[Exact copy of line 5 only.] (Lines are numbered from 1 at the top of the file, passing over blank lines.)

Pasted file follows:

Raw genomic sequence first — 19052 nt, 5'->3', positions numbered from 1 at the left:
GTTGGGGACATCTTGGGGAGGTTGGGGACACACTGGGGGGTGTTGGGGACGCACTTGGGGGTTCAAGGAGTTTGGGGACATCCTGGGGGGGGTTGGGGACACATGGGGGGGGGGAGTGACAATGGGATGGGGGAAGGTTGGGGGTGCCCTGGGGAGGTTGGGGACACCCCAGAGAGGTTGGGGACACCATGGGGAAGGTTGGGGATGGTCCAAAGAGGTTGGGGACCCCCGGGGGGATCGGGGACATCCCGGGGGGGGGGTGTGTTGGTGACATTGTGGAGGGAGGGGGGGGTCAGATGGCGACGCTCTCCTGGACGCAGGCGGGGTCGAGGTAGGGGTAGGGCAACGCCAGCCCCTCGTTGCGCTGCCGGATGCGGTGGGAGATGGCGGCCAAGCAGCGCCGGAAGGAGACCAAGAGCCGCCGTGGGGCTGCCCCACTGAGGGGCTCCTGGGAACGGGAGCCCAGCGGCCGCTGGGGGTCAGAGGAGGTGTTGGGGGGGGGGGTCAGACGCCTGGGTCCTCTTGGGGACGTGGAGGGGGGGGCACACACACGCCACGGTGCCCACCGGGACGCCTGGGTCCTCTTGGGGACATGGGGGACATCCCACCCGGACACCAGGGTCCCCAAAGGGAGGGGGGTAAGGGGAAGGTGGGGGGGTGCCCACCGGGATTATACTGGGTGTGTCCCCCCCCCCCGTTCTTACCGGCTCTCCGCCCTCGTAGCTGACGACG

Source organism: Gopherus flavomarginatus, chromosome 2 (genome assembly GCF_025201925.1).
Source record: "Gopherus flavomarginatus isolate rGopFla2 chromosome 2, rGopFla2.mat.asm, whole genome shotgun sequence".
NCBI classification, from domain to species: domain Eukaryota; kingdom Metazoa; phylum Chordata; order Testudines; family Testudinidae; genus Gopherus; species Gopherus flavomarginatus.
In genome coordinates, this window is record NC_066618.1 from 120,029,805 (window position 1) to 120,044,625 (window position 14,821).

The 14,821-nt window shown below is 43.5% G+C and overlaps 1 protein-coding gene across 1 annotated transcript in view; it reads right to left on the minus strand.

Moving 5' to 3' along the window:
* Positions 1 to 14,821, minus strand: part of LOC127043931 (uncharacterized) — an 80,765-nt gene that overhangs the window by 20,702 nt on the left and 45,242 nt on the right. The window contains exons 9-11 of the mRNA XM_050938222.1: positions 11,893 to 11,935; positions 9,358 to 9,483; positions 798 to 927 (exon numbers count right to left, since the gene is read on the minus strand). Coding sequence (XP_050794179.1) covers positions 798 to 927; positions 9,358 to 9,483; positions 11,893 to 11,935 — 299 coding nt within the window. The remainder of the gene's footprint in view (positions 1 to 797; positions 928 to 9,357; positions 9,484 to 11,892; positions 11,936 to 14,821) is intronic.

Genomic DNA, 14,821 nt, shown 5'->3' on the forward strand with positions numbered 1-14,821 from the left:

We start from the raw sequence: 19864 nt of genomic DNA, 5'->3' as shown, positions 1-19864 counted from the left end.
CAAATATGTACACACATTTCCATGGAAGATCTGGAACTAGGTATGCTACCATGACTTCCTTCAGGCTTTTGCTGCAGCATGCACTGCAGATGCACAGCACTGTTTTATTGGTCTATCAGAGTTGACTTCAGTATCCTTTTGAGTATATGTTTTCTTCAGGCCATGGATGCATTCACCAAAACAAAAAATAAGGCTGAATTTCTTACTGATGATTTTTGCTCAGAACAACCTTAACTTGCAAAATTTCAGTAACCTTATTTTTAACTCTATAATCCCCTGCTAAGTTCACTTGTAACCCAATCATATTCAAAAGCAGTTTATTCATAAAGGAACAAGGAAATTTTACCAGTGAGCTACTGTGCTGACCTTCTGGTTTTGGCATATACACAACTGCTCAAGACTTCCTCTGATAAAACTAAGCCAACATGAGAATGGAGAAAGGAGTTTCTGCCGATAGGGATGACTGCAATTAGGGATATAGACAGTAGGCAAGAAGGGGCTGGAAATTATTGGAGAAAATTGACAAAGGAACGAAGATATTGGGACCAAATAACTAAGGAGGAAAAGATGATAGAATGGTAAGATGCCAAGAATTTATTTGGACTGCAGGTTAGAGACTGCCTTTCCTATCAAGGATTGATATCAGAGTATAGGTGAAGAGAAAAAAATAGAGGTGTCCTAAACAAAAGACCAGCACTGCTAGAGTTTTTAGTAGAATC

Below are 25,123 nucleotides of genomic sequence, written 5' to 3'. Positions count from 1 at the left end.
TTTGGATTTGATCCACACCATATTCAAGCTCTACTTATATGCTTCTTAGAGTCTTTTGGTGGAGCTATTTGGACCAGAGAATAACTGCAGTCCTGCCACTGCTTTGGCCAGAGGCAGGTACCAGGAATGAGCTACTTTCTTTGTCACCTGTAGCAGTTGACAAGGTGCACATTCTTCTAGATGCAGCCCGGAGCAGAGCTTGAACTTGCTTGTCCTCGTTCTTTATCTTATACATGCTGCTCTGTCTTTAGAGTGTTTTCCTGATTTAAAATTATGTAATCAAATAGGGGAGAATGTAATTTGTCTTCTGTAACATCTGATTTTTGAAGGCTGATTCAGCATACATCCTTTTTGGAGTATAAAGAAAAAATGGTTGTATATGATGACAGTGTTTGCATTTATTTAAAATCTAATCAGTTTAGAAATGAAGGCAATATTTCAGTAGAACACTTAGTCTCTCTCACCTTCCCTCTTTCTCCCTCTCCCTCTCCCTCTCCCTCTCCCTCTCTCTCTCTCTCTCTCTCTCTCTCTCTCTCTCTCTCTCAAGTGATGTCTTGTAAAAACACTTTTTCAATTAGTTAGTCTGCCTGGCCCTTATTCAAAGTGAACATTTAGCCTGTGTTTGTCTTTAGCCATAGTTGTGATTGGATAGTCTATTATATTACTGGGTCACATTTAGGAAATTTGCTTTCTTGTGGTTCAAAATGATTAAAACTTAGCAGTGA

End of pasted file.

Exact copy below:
NCBI classification, from domain to species: domain Eukaryota; kingdom Metazoa; phylum Chordata; order Testudines; family Testudinidae; genus Gopherus; species Gopherus flavomarginatus.